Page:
New York State Attorney General Letitia James wants to see some money change hands. James recently called on cable and satellite companies to slash their customers' bills to reflect the fact that COVID-19 has eliminated virtually all live TV sporting events. James has a point, because there's a fair bit of money involved here: As tech industry competitors have played pied piper to fans of movies and TV shows, the legacy pay-TV (cable and satellite) business has become increasingly reliant on sports. Sports account for a huge chunk of the typical customer's pay-TV bill, and right now that money is being paid by subscribers in return for almost nothing at all.

But this is a complicated issue. Will there be refunds? If so, how will they work? This is about more than just sports leagues and fans -- it's also about pay-TV companies like AT&T (NYSE:T), Comcast (NASDAQ:CMCSA), and Altice (NYSE:ATUS), as well as sports networks like Disney's (NYSE:DIS) ESPN, Comcast's NBC Sports Network, and Fox Corporation's (NASDAQ:FOXA) (NASDAQ:FOX) FS1, as well as regional networks owned by these companies and others.

A sports broadcast control room

Image source: Getty Images.

Big money

Pay-TV services lose content from time to time for various reasons. Events get canceled, shows go off the air, and carriage disputes can lead to whole networks going dark. What makes the current situation such a big deal are two things: First, the scale of this crisis means that virtually all major sporting events are being lost at once (sports fans got a live NFL draft broadcast, but they're missing MLB, NBA, and NHL games). Second, sports broadcast rights are really, really expensive.

Subscription video on demand (SVOD) services like Netflix and its entertainment- and tech-backed peers are the most popular sort of streaming service in the cord-cutting era, and such services don't have live sports (or live anything, for that matter). What's more, sports fans tend to watch sporting events live, which means that sports are fairly "DVR-proof" and very appealing to advertisers. As a result, sports have become critical to pay-TV networks. As of 2017, ESPN was getting around $7 out of a typical customer's cable bill (and that was just the one network -- ESPN 2 and the rest of the gang accounted for another couple of bucks).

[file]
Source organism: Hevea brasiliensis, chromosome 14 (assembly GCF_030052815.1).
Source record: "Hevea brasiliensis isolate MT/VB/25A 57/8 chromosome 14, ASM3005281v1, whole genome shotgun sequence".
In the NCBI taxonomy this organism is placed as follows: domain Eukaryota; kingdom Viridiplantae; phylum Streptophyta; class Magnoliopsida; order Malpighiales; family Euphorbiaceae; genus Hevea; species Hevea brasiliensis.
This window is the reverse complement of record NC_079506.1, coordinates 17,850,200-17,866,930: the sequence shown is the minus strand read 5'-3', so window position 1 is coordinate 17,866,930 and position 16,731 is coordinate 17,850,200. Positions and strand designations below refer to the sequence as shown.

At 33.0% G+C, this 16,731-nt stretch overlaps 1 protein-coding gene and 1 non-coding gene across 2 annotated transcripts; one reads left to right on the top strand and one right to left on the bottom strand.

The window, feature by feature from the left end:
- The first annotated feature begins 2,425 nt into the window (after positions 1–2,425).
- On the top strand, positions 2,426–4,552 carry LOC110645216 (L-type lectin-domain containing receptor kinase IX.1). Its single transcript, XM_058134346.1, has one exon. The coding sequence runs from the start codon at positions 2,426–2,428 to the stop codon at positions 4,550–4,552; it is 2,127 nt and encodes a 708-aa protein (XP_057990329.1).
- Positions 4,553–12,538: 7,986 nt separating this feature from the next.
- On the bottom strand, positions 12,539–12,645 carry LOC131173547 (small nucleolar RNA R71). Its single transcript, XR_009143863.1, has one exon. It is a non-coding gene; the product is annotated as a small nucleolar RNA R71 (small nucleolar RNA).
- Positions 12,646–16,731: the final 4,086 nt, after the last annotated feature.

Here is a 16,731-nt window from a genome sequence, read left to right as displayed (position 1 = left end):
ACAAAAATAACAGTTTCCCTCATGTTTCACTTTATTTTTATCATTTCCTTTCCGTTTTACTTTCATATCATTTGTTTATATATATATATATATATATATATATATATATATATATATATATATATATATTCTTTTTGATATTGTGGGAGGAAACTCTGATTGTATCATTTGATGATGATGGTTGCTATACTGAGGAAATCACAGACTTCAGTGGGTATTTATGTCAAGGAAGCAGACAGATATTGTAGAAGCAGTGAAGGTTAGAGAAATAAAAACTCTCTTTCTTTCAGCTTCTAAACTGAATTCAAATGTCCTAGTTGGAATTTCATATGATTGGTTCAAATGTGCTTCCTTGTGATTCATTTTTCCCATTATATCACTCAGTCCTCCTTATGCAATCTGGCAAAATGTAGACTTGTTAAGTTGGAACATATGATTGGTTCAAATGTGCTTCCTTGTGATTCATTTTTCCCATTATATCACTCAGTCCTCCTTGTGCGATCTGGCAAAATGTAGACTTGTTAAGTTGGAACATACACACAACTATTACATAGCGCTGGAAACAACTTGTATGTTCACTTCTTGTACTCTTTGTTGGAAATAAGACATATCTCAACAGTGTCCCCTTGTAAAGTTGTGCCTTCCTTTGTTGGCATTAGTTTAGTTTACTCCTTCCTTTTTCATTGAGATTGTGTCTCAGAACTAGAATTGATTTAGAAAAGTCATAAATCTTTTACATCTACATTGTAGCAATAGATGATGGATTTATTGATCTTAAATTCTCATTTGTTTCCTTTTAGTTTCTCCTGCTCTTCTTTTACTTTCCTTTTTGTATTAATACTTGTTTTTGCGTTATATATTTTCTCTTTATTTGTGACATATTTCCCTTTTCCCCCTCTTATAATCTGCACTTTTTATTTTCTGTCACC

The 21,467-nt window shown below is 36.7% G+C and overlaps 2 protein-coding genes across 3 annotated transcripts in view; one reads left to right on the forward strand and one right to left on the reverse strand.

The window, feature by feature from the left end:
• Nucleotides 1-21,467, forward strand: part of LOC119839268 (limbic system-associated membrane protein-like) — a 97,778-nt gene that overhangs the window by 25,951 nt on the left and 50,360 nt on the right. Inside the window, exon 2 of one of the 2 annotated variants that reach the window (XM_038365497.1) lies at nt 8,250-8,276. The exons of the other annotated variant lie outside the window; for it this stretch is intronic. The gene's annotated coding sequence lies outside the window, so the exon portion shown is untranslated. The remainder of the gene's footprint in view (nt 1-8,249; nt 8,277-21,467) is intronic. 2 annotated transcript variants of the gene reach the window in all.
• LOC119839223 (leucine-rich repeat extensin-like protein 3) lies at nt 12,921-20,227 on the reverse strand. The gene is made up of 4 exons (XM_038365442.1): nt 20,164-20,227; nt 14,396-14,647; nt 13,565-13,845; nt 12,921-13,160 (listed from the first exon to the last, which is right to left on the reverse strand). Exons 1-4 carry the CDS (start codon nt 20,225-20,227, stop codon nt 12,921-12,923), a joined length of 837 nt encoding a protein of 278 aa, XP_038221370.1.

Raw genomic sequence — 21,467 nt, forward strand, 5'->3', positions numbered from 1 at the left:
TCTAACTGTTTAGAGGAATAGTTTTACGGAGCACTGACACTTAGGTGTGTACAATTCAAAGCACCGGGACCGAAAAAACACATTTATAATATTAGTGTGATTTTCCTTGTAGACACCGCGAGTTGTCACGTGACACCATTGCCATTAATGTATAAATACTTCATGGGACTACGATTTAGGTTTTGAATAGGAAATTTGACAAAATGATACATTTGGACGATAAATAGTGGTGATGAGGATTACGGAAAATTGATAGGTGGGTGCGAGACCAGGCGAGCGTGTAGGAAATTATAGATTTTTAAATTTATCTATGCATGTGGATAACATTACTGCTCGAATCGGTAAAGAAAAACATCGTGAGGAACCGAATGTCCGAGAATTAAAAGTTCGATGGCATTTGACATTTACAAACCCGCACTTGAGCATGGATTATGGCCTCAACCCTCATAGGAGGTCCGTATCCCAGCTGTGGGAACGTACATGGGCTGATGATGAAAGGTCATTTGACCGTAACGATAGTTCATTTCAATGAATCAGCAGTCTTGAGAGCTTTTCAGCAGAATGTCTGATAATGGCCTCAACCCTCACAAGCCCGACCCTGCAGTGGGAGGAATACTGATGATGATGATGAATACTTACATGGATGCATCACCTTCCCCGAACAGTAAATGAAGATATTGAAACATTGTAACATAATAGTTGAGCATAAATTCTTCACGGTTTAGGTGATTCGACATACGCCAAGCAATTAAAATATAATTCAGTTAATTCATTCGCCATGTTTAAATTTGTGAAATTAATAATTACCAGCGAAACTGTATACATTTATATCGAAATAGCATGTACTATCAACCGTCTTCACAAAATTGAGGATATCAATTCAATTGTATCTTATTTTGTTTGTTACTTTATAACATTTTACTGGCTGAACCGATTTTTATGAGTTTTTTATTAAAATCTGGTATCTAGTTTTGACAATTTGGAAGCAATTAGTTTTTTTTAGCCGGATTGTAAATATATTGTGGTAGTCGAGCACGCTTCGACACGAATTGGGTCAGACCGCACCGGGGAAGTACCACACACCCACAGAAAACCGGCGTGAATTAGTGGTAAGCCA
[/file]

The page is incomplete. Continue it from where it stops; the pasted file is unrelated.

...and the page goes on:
ESPN's rates went up from their 2011 levels to meet that 2017 measurement, and the rising prices reflect the growing importance of sports to the networks. But while high prices are certainly good for ESPN, the value of sports also means that networks like ESPN and FS1 are turning around and paying sports leagues big bucks for the broadcast rights that help drive their own high prices. Those broadcast rights are pricey and getting pricier. League TV deals are projected to get even more expensive as they're renewed in the next year or two (one deal, between MLB and Fox, is already done and matches the predicted trend). And this is happening despite the fact that the leagues in question are currently not playing any games.

This is the part of the equation where at least a little wiggle room can be found. Networks are not expecting full refunds, and they'll be paying sports organizations whether or not the games take place. But they likely won't pay the full amount. For example, the cancellation of March Madness led to some complicated financial fallout and made the fine print of CBS Corporation (NASDAQ: VIAC) and Turner Sports' huge contract with the NCAA newly relevant (Turner Sports is owned by AT&T's WarnerMedia). Even putting aside any potential changes in the contract that the parties may yet agree to, the contract as written reportedly includes some details that would save CBS and Turner Sports at least a little. Still, the companies appear to be on the hook for the bulk of the roughly $800 million that the contract costs each year.

So the leagues get paid by the networks, whether there are sports or not. The networks get paid by the pay-TV companies. And the pay-TV companies tend to pass on this expense to their subscribers. The average ESPN price of around $7 per month reflects a portion of a bill that the pay-TV company's end user is paying. And getting bundles without sports is typically tough for subscribers to do -- the non-sports fans among cable and satellite customers are helping to subsidize the things the sports fans watch.